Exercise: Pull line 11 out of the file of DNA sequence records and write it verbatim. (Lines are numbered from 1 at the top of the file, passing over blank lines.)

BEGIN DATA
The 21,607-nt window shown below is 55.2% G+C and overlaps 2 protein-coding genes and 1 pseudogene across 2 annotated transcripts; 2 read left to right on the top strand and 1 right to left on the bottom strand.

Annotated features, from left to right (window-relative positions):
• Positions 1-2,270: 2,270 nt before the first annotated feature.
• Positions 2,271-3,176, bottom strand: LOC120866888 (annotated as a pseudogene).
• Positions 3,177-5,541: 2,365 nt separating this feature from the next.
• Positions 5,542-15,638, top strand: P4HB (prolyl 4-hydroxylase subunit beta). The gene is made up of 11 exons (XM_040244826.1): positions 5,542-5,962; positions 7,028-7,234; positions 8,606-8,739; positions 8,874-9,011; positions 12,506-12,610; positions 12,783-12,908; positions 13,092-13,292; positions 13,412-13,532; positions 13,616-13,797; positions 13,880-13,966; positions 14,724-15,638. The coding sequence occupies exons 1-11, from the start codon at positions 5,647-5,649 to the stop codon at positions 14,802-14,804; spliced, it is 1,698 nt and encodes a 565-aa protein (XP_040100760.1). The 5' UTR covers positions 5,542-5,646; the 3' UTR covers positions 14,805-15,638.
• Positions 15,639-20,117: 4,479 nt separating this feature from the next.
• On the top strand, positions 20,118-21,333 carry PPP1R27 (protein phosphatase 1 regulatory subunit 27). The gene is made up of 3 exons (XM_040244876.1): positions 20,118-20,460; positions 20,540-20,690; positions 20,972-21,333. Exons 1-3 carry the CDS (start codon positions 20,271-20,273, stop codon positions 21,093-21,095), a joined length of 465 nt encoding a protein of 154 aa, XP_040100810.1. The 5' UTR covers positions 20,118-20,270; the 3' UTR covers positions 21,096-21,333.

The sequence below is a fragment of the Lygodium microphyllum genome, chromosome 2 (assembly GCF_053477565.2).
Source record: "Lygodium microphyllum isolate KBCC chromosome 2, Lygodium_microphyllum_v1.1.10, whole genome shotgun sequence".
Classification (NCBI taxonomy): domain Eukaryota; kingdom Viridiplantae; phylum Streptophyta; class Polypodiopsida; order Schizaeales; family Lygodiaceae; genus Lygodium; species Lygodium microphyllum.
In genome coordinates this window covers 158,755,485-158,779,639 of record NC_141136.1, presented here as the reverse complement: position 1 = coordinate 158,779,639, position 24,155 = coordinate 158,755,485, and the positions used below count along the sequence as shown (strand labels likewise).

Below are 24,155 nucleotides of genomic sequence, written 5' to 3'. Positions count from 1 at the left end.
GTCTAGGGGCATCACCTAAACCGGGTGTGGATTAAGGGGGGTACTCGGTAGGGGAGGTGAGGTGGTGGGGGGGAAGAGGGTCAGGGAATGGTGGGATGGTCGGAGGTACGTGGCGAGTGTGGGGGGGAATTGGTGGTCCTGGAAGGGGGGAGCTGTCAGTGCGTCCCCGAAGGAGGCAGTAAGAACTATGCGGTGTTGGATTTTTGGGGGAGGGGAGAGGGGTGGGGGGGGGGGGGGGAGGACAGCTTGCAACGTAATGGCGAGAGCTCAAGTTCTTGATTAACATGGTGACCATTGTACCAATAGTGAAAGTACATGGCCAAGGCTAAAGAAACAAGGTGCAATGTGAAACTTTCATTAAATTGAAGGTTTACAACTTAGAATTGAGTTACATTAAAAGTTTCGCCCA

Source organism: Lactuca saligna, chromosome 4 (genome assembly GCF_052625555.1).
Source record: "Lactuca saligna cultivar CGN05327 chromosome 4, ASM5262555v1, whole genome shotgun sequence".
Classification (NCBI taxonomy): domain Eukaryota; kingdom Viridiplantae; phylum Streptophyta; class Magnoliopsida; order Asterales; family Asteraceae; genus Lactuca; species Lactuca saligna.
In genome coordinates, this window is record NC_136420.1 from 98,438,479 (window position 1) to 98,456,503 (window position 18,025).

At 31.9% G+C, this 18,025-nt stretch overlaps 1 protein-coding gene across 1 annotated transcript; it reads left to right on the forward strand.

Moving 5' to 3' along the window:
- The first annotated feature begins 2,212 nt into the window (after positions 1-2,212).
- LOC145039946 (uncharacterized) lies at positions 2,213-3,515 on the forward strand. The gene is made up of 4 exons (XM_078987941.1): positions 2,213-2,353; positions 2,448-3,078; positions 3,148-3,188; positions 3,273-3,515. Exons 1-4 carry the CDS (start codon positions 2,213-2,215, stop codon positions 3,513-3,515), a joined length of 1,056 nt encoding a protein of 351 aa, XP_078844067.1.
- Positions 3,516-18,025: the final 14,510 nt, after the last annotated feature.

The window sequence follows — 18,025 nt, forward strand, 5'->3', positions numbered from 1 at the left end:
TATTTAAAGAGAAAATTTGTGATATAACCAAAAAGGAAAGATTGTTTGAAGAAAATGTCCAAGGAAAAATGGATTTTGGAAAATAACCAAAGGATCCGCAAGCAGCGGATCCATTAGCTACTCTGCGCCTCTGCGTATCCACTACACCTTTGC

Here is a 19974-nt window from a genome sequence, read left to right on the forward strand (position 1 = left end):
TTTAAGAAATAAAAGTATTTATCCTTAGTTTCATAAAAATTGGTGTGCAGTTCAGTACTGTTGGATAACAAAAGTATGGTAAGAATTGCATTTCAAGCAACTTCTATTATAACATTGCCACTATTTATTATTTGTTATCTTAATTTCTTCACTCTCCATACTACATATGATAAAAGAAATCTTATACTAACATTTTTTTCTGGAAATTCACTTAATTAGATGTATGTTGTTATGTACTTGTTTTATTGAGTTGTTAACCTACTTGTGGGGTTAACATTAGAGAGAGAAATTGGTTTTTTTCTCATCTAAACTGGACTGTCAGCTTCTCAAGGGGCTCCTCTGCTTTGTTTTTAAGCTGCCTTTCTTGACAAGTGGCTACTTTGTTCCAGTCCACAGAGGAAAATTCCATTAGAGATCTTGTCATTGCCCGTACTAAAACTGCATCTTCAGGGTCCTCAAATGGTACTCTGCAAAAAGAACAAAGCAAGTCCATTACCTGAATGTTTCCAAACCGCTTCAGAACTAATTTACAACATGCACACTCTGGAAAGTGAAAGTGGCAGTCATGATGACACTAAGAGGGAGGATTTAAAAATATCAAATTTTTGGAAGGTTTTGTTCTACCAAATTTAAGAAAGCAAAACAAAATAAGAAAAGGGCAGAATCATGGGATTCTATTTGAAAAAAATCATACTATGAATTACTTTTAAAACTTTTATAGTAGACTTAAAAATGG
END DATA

Classification (NCBI taxonomy): domain Eukaryota; kingdom Viridiplantae; phylum Streptophyta; class Polypodiopsida; order Schizaeales; family Lygodiaceae; genus Lygodium; species Lygodium microphyllum.